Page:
Learning the Trade

It is not easy learning how to be a cartoonist in Russia. The only government-backed course in Russia is in St. Petersburg at the Institute of Fine Arts, as part of the course on book design. The St. Petersburg’ Smolny Institute offers a course on comics theory as a part of its Visual Art course. Intrepid cartoonists have to learn the trade mostly on their own — by reading comics, talking with colleagues and attending privately run short courses. Drawing skills are of course no less important than the talent for creating exciting stories.

Russian art colleges teach students how to draw which is essential for any career in the art, but further training is needed to be able to draw comics. One famous comics artist said, “trying to learn comics while studying in classical Moscow Art colleges is almost the same as trying to learn how to drive a car while studying at a Navy College.” St. Petersburg, which at least offers some comics-courses, has turned into the Russian comics capital.

All is not lost in Moscow however. There is the Studio of Theory and Practice of Modern Art for Children at Winzavod as well as an internet comics-club: which holds meetings every month in Moscow.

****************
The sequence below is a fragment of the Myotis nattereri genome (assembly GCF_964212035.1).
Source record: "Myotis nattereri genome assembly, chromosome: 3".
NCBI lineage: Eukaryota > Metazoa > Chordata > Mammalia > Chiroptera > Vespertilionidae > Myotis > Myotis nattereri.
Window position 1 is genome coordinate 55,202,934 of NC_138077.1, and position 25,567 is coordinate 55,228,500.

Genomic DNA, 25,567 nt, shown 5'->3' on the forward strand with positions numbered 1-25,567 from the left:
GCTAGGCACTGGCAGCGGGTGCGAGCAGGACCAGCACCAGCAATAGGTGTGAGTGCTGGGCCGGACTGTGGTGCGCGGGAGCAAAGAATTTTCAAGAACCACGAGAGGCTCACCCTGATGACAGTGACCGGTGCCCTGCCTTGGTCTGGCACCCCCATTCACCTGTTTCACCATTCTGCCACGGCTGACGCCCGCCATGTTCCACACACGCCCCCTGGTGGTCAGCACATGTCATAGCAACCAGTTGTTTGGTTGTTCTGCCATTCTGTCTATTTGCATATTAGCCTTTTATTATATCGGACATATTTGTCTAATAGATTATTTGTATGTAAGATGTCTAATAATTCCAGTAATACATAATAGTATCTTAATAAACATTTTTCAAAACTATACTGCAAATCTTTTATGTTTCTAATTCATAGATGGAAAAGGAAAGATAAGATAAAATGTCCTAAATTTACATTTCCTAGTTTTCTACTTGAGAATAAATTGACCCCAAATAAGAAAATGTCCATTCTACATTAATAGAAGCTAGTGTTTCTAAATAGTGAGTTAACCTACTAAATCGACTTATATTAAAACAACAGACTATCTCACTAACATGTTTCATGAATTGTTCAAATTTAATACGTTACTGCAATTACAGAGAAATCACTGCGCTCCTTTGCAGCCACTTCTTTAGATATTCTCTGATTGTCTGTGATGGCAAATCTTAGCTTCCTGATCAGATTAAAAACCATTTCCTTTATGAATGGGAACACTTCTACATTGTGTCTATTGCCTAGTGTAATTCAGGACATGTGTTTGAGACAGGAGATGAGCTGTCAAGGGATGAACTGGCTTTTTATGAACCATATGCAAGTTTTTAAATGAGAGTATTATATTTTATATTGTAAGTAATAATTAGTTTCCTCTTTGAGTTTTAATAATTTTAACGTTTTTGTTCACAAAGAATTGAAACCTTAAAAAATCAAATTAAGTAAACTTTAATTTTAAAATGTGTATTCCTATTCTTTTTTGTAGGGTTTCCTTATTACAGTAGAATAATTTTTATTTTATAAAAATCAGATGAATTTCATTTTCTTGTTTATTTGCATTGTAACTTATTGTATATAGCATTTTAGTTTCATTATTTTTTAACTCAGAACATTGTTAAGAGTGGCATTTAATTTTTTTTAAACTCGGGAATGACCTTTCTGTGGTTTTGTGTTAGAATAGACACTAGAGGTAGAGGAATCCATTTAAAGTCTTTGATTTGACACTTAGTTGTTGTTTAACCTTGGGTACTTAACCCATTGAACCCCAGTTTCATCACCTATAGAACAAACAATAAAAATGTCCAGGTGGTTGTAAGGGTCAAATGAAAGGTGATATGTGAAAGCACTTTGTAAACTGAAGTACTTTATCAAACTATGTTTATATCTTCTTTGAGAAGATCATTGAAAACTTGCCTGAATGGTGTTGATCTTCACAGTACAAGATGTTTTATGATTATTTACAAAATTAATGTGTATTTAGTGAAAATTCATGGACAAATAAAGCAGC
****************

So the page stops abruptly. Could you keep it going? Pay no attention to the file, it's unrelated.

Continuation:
Respected Russian cartoonist Oleg Tischenko mentioned: “I can tell you my secret – I never studied painting.” Tischenko works in Artemiy Lebedev Studio. His most famous comics describe the life of Cat the Philosopher. “I profoundly believe that someone who is eager for knowledge, can pick up the skills without anybody’s help,” continues Tischenko. Especially now, in the Internet age. But the existence of a knowledgeable teacher can make things a lot easier. You need to learn about composition, anatomy and drawing techniques.” The annual comics festivals — “Boom Komiksov” in St. Petersburg and “Kommisia” in Moscow also provide forums for people to meet with the same interest in creating comics.

In 2009 ,“Kommisia” which is one of Europe’s biggest comics festivals was organized for the fourth time. This year over artists from 12 countries came to Moscow from France and Spain, USA and Chile, Turkey and China. Guests attended master-classes, lectures, showcases, presentations. “Boom” is the brainchild of Dmitry Yakovlev who previously worked in the children’s publishing house “Scooter”. “Boom” is an association of events and a community of cartoonists. “Boom” was founded in April 2009, and at the moment it has about one hundred members in St. Petersburg, Moscow, Volgograd and other cities. The community incorporates writers, artists as well as comics’ fans. The community organizes lectures, master classes, meetings where stories suitable for being turned into comics are told, and pressing issues are discussed.